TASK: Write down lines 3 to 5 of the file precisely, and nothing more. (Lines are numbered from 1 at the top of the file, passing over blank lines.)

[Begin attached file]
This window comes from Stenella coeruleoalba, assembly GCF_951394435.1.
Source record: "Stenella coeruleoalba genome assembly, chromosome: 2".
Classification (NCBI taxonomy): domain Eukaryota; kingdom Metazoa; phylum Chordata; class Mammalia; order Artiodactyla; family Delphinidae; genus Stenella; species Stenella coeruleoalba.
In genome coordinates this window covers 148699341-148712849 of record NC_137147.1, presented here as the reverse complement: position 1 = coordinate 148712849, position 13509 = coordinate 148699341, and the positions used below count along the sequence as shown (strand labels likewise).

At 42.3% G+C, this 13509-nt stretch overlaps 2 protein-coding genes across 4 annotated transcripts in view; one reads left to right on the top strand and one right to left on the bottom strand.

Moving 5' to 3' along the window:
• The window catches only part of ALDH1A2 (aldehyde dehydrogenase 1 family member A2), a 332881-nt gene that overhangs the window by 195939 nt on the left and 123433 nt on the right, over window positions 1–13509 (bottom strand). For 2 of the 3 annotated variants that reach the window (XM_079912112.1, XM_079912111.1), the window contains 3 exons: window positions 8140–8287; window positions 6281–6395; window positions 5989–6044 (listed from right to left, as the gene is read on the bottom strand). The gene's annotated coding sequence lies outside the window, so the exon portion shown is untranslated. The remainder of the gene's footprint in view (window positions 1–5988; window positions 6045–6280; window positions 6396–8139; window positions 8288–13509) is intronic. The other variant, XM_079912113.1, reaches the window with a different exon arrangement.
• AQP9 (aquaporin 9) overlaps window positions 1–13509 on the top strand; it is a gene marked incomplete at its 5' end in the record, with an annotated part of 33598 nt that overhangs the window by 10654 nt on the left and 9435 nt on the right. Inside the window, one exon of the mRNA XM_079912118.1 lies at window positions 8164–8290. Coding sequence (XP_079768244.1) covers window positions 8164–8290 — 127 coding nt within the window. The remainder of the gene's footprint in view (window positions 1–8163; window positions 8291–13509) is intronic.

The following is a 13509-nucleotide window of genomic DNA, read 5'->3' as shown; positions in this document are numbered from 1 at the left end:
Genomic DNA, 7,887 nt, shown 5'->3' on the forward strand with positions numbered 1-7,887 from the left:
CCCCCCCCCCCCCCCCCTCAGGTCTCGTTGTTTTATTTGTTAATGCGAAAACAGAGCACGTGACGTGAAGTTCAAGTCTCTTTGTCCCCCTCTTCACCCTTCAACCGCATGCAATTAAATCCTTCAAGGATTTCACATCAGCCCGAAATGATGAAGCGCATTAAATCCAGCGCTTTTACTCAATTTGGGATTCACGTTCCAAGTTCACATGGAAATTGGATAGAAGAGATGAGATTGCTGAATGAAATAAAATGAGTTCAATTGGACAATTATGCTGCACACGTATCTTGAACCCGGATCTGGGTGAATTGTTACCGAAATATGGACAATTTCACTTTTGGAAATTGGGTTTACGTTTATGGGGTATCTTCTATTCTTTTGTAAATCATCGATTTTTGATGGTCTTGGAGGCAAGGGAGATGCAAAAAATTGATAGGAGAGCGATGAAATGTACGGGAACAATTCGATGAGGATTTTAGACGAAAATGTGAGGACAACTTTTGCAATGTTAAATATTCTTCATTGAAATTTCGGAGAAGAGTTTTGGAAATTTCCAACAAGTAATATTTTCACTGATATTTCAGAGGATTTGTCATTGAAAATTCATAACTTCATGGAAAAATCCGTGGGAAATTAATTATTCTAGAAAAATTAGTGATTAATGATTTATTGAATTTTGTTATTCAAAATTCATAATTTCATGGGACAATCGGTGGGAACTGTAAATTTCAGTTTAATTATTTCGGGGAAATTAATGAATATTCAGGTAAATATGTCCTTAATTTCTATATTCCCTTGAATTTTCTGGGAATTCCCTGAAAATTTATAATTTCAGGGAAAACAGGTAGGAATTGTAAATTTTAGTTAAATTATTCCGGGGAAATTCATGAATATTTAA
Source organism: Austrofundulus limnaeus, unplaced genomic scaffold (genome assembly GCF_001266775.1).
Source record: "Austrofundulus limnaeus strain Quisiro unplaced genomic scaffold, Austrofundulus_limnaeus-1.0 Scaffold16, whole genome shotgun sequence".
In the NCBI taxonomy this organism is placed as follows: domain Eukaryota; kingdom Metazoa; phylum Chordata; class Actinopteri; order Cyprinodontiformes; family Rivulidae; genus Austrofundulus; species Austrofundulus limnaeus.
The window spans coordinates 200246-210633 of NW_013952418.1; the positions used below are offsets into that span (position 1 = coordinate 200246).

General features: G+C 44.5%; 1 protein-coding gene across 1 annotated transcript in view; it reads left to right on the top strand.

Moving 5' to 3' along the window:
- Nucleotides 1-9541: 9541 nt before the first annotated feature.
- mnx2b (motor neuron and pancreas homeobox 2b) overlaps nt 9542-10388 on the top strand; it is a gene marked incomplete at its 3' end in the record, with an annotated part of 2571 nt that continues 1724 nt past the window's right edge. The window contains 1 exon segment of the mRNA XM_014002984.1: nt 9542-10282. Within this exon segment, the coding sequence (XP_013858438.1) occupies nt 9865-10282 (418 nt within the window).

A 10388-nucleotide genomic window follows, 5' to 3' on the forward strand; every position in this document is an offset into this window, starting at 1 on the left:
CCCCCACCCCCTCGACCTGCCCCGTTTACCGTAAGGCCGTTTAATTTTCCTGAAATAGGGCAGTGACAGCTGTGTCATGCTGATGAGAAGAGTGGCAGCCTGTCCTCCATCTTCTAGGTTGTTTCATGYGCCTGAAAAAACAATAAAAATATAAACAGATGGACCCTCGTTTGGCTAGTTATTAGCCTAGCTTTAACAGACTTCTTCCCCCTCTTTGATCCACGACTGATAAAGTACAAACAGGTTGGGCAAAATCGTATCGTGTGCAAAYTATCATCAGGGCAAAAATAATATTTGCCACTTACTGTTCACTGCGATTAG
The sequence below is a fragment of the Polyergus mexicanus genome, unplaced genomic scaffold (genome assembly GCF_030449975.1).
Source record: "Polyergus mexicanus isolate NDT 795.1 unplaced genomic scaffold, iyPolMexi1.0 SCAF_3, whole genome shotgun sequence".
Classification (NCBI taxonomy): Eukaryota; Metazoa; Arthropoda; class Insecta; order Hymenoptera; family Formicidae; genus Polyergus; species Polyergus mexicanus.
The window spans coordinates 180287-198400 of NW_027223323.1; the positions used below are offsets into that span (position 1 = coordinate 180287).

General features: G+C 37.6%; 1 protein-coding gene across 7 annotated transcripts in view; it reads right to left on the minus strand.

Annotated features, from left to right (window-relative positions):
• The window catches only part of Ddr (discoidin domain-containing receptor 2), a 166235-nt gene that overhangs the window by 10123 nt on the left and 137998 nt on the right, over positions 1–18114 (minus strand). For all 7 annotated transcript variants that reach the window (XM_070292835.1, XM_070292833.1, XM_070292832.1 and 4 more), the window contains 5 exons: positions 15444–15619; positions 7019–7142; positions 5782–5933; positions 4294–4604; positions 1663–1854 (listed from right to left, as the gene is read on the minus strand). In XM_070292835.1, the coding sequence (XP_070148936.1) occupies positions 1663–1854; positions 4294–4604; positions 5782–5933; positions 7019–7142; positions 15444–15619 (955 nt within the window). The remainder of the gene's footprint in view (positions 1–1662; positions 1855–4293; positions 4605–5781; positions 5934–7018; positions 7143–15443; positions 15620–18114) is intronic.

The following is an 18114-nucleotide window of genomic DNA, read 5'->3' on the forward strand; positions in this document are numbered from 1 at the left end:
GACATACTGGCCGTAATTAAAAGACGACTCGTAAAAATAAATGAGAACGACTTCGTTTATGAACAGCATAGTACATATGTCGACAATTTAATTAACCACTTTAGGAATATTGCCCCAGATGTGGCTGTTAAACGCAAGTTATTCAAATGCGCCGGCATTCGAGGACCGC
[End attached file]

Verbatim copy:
Classification (NCBI taxonomy): domain Eukaryota; kingdom Metazoa; phylum Chordata; class Mammalia; order Artiodactyla; family Delphinidae; genus Stenella; species Stenella coeruleoalba.
In genome coordinates this window covers 148699341-148712849 of record NC_137147.1, presented here as the reverse complement: position 1 = coordinate 148712849, position 13509 = coordinate 148699341, and the positions used below count along the sequence as shown (strand labels likewise).

At 42.3% G+C, this 13509-nt stretch overlaps 2 protein-coding genes across 4 annotated transcripts in view; one reads left to right on the top strand and one right to left on the bottom strand.